President Trump sent markets tumbling with the announcement of his plan to impose a 25 percent tariff on imported steel. When critics pointed out the tariff will likely spark an international trade war, Trump responded that “trade wars are good, and easy to win.” Apparently, Trump thinks he is declaring war on foreigners. But in reality, he is declaring war on Americans.
The first casualty of the steel tariff will be American families. The price of everything made from steel will rise. And the standard of living of Americans will fall. This is basic economics. Yet the Trump administration brazenly denies consumers will be harmed.
Consider the argument of Trump’s secretary of commerce, Wilbur Ross, who made headlines with his defense of the tariff on CNN. Lifting a can of Cambpell’s soup, Ross declared “in a can of Campbell’s soup, there are about 2.6 pennies’ worth of steel, so if that goes up by 25 percent, that’s about six-tenths of 1 cent on the price of Campell’s soup. … Who in the world is going to be too bothered?”
We hate to point out the obvious, but American consumers buy a lot of cans—130 billion a year, to be exact. So if the tariff increases the price of each can by 0.65 cent, Americans will be bothered to the tune of $845 million. Now let’s compare this cost to the benefits. There are 83,890 steel jobs nationally as of 2016. Let’s optimistically estimate that the steel tariff will increase steel-industry employment 10 percent, or by 8,389 jobs. Dividing the $845 million cost by 8,389 jobs, it costs the consumers of cans $100,727 to create a steel job that generates an average income of $52,640. And cans are just one of thousands of products made of steel.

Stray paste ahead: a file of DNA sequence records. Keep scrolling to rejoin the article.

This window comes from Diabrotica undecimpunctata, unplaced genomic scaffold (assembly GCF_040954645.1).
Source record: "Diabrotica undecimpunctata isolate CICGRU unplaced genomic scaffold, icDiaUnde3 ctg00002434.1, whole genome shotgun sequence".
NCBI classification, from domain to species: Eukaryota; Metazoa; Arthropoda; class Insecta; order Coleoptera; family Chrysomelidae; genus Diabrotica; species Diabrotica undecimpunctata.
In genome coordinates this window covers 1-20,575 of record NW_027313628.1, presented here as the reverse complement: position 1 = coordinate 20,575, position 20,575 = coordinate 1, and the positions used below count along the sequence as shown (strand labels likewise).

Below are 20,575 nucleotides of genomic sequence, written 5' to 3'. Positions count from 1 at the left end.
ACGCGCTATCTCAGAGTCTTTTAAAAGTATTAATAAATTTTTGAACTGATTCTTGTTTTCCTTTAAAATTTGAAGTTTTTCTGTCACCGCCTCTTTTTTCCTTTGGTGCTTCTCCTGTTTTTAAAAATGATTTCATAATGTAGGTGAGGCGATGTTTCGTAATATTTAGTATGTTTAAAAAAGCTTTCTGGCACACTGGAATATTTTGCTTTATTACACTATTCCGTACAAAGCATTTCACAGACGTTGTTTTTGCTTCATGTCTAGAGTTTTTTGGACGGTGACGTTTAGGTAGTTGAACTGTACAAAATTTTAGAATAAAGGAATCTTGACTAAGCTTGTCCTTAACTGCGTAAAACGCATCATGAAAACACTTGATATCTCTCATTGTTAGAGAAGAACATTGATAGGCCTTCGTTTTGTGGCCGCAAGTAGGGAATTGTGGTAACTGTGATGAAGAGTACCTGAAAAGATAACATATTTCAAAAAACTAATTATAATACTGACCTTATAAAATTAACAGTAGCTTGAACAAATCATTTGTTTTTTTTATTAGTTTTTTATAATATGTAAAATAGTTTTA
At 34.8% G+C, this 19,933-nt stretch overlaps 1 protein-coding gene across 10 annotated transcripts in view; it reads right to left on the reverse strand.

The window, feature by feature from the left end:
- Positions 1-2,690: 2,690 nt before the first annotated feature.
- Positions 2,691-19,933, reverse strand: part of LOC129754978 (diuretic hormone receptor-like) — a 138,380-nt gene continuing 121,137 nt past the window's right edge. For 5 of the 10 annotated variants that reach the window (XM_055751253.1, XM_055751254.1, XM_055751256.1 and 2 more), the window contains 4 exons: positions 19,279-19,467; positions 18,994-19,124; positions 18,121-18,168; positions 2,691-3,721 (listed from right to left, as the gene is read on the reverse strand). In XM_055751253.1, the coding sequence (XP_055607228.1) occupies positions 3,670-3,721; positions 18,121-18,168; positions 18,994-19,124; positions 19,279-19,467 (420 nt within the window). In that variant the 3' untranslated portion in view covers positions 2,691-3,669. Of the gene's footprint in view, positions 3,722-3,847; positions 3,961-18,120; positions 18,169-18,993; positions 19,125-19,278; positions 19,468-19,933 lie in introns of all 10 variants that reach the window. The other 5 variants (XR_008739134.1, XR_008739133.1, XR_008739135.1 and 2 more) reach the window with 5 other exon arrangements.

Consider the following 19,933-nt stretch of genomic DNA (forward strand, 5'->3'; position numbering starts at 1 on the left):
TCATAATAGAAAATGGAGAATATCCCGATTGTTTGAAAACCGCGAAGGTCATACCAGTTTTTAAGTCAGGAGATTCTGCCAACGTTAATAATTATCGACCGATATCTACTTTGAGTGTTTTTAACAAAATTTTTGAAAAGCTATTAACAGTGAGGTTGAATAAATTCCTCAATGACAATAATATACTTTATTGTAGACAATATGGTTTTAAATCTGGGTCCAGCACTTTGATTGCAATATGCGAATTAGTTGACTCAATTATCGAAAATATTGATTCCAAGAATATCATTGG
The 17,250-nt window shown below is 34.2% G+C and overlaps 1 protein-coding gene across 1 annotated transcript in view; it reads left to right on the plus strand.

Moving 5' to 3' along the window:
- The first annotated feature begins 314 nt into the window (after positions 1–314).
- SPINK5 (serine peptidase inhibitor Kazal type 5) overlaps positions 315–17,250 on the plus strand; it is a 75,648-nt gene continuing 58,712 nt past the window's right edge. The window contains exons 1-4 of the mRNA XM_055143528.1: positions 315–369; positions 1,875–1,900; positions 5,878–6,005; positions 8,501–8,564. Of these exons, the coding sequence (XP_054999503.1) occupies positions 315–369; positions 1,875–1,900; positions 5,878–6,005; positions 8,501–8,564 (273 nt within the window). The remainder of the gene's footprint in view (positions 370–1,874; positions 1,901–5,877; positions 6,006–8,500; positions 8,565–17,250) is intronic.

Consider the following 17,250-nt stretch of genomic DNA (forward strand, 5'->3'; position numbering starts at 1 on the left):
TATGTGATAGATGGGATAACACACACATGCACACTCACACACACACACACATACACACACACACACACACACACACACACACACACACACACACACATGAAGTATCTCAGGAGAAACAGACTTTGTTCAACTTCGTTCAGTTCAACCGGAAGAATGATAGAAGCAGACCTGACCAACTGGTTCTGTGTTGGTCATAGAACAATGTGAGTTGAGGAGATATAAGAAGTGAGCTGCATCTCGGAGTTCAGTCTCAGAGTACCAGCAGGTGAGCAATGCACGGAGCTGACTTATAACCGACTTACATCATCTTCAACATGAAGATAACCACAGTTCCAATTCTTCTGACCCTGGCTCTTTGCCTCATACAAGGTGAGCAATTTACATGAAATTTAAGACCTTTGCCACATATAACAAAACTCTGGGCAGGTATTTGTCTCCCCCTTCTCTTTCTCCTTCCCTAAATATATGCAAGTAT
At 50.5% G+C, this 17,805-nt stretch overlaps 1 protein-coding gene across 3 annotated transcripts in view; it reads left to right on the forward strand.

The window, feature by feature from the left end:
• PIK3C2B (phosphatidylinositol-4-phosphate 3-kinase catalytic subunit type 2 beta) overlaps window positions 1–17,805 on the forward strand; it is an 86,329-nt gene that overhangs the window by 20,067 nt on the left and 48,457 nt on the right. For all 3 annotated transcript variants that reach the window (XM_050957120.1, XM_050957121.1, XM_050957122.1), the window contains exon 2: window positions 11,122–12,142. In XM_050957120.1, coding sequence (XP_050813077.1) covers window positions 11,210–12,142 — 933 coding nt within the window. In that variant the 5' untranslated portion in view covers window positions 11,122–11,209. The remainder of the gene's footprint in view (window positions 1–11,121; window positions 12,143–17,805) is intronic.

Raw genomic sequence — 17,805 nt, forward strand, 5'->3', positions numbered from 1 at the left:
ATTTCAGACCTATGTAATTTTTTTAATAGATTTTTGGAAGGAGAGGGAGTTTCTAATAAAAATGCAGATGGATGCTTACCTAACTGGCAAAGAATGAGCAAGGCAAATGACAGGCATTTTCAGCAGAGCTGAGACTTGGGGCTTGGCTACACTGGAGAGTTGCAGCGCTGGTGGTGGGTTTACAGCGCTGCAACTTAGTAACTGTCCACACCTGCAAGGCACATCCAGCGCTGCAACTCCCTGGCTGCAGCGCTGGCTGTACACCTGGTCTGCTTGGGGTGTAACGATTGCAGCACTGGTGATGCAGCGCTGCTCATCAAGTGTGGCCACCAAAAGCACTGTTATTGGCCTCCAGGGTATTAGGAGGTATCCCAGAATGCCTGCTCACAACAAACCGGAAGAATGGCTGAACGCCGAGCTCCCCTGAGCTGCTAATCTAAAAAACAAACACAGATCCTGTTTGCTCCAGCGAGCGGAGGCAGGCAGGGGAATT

The second casualty of the tariff will be American businesses. Every business that uses steel to produce products will see its costs increase and its profits decline. After the last major steel tariff in 2002, many steel-using businesses laid off workers. Some went out of business entirely. As a result, it’s estimated that 200,000 American workers lost their jobs—6,043 of whom were Hoosiers.
Trade wars are not easy to win, because nobody wins in a trade war. Each round of tariffs hurts the country imposing them and the countries they are imposed on, to the mutually assured destruction of every economy.•
Bohanon and Curott are professors of economics at Ball State University. Send comments to firstname.lastname@example.org.